New Therapy for Rare Lymphoma

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A drug called mogamulizumab significantly improved progression-free survival for patients with cutaneous T-cell lymphoma, according to the results of a clinical trial published in The Lancet Oncology. The findings led to the FDA’s recent approval of the drug.

“For patients affected by this debilitating disease, we can now offer a novel and effective treatment option,” said co-author Barbara Pro, MD, professor of Medicine in the Division of Hematology and Oncology and a member of the Robert H. Lurie Comprehensive Cancer Center of Northwestern University.

Cutaneous T-cell lymphoma (CTCL) is a rare cancer of T-cell lymphocytes that primarily affects the skin. There is no cure, and the disease is difficult to treat, with few therapy options.

Mogamulizumab is a novel targeted therapy that binds to a protein called CCR4 that is expressed on the surface of malignant T-cells.

In a large multi-center phase III trial, 372 patients with the two most common subtypes of CTCL — Mycosis fungoides and Sézary syndrome — who had not responded to prior treatment were randomized to receive either mogamulizumab or vorinostat, a standard therapy.

The investigators found that treatment with mogamulizumab significantly prolonged progression-free survival, as compared to vorinostat. Mogamulizumab was also found to be superior in terms of quality of life and the proportion of patients who achieved an overall response.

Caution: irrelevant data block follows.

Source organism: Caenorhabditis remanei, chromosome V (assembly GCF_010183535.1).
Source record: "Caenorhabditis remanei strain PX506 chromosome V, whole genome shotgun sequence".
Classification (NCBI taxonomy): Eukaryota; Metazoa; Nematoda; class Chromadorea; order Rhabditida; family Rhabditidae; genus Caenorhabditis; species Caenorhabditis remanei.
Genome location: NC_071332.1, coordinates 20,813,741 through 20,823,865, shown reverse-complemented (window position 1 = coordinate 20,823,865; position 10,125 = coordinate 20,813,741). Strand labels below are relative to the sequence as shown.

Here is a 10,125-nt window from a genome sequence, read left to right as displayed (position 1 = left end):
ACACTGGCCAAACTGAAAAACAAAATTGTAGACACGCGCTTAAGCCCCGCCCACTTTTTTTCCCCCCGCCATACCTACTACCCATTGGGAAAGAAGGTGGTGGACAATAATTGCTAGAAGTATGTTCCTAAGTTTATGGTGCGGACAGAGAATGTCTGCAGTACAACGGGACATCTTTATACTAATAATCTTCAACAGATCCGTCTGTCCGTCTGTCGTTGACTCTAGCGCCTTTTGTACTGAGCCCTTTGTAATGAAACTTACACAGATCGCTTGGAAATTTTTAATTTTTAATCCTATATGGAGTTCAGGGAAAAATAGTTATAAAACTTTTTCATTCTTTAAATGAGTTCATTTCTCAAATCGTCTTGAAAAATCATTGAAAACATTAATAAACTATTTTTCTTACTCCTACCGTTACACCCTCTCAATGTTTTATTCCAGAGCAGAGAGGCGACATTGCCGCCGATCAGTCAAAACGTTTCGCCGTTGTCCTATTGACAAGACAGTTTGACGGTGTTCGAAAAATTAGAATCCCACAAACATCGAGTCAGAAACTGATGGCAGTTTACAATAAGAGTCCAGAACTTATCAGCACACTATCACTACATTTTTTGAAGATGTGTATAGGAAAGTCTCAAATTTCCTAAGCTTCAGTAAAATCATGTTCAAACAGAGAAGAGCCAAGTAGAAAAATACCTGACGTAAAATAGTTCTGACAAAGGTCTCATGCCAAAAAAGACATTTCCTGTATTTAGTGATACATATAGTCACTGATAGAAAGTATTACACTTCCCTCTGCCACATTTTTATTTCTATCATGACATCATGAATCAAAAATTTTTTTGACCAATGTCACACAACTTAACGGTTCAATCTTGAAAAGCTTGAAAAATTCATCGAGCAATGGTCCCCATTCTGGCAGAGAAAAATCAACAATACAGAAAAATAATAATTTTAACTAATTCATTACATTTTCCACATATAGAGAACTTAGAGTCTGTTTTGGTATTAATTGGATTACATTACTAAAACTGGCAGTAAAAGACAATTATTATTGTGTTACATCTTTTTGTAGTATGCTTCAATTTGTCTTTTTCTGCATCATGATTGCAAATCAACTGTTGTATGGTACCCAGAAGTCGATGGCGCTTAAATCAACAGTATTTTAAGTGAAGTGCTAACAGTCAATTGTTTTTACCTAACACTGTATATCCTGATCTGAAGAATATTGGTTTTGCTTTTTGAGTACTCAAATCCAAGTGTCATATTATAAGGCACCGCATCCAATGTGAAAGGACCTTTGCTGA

Barbara Pro, MD, professor of Medicine in the Division of Hematology and Oncology and a member of the Lurie Cancer Center, was a co-author of the study published in The Lancet Oncology.

Side effects of mogamulizumab were considered manageable, with the most common being infusion-related reactions, rash, diarrhea and fatigue.

Based on these findings, the FDA approved mogamulizumab for the treatment of adult patients with relapsed or refractory Mycosis fungoides and Sézary syndrome who had received at least one prior systemic therapy. It is the first FDA approval of a drug specifically for Sézary syndrome and also offers a new treatment option for patients with Mycosis fungoides.

The study was supported by Kyowa Kirin, which manufactures mogamulizumab.

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